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After you drop your luggage off at the hotel (they'll store it for you), this is the perfect opportunity to relax in a cafe for a while, then explore your neighborhood. Review the posted menus and peek inside the restaurants within a few blocks. Great for future reference - for those days you're just too tired to change and head out for dinner. It's a good idea to make a note of the name and phone numbers of those you find appealing, as reservations are always advised. If you like eggs, etc. for breakfast, you'll want to find places that serve "real" breakfast food, so you'll know where they are. We like to find a post office (for stamps, phone card, ATM), then the nearest metro stations to pick up our metro and museum passes and a new metro/bus/RER map. Along the way, we note the locations of convenience stores (for bottled water, etc.), take-away food shops, pharmacies, the nearest laundramat, and the best cafes (some chairs are much more comfortable than others and are not so close to the traffic). We never use our museum pass the first day, though. Better to visit a place not on the pass and save it for a full day when you're going at full steam. If there's anything you're just dying to see, such as the Tour Eiffel, go there first.
Old Feb 15th, 2001, 08:11 PM
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Avoid taking taxis this early because they charge a higher rate also because it will be rush hour probably. A shuttle will do much better.
Old Feb 16th, 2001, 12:30 PM
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I thought the taxis peak period rate was over at 7 am so would not be a problem (I think it's 7 pm to 7 am and also Sundays and holidays, when the rate is higher quite a big, maybe 30 pct).
Old Feb 16th, 2001, 01:03 PM
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We just returned from our first trip to Paris. Just as you, we landed at 6:30 am and headed for our hotel aboard the Air France bus and then by the Metro. The other posters are correct, you probably won't get to you hotel until after 8.

Also, as others have suggested, we dropped off our luggage (we were able to actually go to our room), got a quick bite at a cafe, and headed off to Ile de la Cite to see Notre Dame, Conciergerie and La Sainte Chapelle. We then went to the Champs-Elysées, and took in the sights (we were dog tired by then, so this was a good time for slow walk that didn't require a lot of "attention to detail") and had dinner. After dinner, we caught the Metro back to our "home neighborhood". We were somewhat refreshed from dinner, so we took our time and enjoyed the walk from the Metro station to the hotel, picked up dessert from a gourmet shop along the way and retired to our room for a good night's rest.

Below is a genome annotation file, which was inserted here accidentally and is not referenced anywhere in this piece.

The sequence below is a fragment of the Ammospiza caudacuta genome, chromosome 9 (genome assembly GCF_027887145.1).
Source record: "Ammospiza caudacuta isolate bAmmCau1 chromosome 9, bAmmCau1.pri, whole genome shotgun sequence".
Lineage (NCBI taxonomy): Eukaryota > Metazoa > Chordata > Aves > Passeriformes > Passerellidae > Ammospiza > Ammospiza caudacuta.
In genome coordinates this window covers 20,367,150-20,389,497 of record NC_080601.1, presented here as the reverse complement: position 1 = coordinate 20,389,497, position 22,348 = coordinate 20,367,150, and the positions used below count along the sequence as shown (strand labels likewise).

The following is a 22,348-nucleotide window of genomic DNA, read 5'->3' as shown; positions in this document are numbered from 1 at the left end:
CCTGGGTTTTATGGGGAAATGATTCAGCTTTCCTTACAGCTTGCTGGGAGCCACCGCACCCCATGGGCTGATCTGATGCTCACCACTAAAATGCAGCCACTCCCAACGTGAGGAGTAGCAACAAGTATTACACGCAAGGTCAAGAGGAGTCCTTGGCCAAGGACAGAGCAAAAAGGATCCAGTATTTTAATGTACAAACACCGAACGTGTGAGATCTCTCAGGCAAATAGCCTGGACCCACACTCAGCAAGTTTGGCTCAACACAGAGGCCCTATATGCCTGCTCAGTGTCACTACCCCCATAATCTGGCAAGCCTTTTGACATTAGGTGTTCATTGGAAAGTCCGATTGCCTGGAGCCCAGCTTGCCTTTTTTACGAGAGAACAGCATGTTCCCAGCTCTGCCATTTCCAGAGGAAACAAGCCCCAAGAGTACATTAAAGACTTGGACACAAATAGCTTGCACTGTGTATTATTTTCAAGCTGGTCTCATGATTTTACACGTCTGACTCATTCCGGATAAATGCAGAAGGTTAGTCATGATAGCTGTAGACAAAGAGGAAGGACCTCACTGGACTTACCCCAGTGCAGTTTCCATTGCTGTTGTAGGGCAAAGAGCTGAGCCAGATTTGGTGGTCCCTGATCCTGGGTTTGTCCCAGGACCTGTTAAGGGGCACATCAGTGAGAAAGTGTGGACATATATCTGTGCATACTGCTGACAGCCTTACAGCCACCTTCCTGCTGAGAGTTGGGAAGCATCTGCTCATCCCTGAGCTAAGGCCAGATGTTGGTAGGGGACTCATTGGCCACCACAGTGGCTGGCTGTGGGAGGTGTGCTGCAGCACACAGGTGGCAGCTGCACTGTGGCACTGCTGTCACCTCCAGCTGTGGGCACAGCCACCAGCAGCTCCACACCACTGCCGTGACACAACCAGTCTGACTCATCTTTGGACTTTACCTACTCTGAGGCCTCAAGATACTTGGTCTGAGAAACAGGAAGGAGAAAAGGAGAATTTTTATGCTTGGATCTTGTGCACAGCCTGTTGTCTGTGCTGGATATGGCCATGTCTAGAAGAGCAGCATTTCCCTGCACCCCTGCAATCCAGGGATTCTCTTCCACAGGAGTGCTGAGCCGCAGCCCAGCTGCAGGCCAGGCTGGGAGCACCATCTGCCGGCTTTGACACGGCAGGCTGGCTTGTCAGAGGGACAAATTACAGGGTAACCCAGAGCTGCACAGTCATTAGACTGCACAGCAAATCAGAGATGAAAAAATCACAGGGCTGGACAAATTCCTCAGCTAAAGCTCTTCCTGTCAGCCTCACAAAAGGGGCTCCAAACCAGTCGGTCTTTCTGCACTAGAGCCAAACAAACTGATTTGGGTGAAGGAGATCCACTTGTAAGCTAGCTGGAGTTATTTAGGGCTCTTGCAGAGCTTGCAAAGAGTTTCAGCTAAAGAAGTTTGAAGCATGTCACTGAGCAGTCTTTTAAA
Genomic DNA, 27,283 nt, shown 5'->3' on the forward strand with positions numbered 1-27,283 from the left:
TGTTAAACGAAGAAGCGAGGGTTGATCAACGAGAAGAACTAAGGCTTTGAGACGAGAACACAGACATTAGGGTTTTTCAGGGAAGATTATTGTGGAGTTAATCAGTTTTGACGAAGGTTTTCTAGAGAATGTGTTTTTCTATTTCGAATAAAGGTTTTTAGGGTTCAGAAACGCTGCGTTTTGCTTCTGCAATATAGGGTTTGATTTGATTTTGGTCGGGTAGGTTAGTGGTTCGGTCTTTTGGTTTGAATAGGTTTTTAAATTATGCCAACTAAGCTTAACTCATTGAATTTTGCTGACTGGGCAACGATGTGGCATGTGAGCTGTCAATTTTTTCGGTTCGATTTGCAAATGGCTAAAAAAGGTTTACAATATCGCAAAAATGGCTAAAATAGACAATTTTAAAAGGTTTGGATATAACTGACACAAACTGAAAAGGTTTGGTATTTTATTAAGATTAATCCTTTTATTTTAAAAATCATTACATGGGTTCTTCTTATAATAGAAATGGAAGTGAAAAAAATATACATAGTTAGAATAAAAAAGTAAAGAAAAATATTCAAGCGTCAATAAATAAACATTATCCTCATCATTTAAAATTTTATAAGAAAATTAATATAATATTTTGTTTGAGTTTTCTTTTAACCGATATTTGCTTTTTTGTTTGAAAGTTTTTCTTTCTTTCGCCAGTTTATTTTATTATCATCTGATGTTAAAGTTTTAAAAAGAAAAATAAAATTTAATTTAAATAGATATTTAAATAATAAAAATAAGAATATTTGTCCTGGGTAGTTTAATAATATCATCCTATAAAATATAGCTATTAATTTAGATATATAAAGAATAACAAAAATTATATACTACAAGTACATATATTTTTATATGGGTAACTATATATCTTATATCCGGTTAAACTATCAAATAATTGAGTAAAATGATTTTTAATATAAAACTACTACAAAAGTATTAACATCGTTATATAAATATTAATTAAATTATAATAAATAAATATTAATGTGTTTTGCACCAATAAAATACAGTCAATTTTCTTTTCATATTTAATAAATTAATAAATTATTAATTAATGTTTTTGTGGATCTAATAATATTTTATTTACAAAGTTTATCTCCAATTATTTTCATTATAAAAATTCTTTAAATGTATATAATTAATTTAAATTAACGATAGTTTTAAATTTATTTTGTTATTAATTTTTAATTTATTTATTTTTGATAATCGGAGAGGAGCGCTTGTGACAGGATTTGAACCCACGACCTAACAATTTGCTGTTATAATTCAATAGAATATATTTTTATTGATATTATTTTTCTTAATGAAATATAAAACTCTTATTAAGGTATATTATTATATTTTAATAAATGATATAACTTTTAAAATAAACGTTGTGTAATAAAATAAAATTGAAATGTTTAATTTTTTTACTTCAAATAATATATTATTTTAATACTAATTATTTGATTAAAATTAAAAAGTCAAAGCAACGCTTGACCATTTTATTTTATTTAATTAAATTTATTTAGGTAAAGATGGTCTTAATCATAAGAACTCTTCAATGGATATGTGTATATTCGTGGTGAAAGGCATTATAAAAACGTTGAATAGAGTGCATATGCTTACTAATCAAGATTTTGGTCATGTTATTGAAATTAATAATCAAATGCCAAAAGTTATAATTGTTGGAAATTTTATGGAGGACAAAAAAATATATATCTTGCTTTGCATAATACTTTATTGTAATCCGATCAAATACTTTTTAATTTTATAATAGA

It was a great beginning to a fabulous stay in Paris!
Old Feb 16th, 2001, 02:48 PM
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Firstly, send a note to the hotel now (or ask your travel agent to do so) requesting an early check-in. I have rarely had a problem getting a room at 8 am, but you must reserve ahead .

It will take at least 45 mins to get toi the taxi rank. I recommend you book an airport pick-up from the following web-site (a third of the price of a taxi)


It will be at least 8 am (if the traffic is good) before you reach your hotel. My recommendation would be to take the Metro to Abbesses, have breakfast and then climb the hill to Sacre Coeur - you will see Paris before you in all its glory. Then, take the Seine boat tour which is a wonderful introduction to Paris.

My favorite tour book for Paris is Fodor's Exploring Paris - the above walking tour is in there.
Old Feb 17th, 2001, 08:04 PM
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If you have little luggage consider the train RER into paris to avoid the rushhour traffic. Go to the hotel, get some breakfast, and orient to the neighborhood. Find the river, if you are near Champs Elysee, go to Laudree for hot cocoa and croissant, near the Louvre, find Angelina's. Notre Dame and ste. Chappelle can be overrun with tour busses but the people watching is great. Ile de la Cite is wonderful at any time of day but especially beautiful early and late in the day. Very little will be open however. Look for some of the neighborhood markets. In general, Paris starts later than the States.